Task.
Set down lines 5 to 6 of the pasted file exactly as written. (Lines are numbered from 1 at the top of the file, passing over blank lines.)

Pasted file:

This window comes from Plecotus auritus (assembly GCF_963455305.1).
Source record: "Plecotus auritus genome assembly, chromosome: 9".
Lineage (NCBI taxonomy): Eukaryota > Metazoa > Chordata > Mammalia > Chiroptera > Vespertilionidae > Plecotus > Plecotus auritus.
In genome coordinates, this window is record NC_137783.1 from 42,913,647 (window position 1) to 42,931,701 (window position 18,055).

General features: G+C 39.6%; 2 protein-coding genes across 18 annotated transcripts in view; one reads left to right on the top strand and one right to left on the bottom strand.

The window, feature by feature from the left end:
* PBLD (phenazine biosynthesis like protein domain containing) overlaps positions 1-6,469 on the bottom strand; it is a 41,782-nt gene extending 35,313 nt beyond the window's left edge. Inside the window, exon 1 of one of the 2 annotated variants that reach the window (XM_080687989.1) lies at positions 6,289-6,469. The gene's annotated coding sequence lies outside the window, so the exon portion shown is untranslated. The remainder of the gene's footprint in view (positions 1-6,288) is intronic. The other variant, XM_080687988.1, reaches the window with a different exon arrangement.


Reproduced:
General features: G+C 39.6%; 2 protein-coding genes across 18 annotated transcripts in view; one reads left to right on the top strand and one right to left on the bottom strand.

The window, feature by feature from the left end: